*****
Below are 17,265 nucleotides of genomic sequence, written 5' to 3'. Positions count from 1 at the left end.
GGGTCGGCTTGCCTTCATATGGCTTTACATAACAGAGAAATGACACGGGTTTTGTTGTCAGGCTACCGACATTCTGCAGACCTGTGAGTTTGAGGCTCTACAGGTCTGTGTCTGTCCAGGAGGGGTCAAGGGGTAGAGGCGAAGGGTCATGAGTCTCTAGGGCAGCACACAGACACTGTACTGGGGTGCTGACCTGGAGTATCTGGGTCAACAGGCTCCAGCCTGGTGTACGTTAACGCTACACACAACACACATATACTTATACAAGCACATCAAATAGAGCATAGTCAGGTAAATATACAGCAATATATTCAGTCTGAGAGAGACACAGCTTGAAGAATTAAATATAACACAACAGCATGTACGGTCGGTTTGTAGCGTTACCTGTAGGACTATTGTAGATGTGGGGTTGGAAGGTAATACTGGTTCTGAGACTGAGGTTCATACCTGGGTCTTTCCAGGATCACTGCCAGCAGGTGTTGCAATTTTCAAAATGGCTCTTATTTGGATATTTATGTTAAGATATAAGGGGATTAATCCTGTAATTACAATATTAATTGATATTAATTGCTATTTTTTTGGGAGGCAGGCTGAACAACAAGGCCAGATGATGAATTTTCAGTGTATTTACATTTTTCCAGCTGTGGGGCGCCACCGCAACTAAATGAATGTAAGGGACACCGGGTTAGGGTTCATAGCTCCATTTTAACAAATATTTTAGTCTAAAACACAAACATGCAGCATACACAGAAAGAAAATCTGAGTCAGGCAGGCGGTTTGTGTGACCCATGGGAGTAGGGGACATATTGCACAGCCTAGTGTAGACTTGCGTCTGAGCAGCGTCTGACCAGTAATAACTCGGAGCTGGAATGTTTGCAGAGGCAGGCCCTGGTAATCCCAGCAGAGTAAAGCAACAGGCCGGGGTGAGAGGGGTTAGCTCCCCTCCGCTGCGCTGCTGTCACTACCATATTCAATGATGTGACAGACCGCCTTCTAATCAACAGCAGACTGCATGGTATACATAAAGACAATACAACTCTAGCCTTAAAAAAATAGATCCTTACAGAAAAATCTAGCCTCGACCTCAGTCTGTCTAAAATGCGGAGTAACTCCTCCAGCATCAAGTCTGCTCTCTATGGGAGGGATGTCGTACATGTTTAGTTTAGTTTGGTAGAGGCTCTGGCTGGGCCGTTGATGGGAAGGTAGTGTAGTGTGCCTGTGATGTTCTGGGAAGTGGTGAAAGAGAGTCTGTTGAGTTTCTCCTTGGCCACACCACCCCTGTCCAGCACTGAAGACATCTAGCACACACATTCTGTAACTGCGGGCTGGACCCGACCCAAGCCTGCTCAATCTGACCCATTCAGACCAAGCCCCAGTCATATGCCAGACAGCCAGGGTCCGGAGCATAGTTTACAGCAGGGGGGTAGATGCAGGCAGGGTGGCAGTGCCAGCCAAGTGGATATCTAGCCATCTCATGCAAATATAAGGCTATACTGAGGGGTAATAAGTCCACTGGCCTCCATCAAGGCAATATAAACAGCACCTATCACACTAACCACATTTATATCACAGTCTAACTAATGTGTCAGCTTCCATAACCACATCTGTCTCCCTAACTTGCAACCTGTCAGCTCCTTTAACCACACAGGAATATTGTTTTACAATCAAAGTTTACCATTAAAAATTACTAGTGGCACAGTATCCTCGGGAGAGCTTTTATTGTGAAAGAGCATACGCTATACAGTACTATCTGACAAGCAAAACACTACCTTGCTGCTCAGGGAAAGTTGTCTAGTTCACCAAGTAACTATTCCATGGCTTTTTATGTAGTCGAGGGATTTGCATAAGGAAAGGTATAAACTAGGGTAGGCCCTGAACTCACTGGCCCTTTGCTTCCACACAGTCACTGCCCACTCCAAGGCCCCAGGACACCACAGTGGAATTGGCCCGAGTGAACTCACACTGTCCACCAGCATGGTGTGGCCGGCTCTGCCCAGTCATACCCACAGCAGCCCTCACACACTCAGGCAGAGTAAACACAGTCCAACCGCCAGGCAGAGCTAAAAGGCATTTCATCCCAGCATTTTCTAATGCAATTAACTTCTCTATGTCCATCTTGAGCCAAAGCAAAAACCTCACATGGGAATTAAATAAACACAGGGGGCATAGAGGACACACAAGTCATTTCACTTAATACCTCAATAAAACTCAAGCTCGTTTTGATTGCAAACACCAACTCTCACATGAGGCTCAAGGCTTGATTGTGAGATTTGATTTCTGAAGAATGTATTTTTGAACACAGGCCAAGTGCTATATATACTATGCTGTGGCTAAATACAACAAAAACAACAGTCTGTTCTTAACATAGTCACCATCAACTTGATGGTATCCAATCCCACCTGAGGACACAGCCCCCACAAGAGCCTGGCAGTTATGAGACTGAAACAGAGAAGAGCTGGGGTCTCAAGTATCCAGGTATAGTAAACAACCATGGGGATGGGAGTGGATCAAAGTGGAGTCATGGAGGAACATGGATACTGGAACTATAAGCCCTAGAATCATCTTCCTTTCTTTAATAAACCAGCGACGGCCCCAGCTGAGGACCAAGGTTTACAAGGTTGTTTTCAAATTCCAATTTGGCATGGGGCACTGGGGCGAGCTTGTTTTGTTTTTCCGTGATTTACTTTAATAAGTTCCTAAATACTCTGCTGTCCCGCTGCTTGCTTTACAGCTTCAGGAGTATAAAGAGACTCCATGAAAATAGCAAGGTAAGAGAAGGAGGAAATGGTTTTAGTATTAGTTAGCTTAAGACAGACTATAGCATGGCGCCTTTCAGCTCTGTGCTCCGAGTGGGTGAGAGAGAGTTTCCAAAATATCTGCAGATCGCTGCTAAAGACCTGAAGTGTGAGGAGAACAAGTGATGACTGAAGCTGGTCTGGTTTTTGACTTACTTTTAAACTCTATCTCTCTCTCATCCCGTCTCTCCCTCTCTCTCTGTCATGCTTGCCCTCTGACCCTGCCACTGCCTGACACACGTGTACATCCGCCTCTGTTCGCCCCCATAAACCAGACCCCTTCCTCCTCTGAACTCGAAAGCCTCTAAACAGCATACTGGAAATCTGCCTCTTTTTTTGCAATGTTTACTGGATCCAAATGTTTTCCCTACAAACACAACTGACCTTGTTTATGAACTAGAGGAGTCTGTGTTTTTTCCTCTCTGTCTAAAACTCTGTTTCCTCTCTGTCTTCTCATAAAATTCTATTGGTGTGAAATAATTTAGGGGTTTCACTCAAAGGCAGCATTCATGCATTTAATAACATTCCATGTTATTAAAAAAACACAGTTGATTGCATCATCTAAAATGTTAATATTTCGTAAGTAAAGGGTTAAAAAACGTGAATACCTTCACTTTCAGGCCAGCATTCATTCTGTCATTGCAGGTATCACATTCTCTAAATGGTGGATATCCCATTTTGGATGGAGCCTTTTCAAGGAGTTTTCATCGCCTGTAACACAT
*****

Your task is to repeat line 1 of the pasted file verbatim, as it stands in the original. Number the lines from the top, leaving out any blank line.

Below are 17,265 nucleotides of genomic sequence, written 5' to 3'. Positions count from 1 at the left end.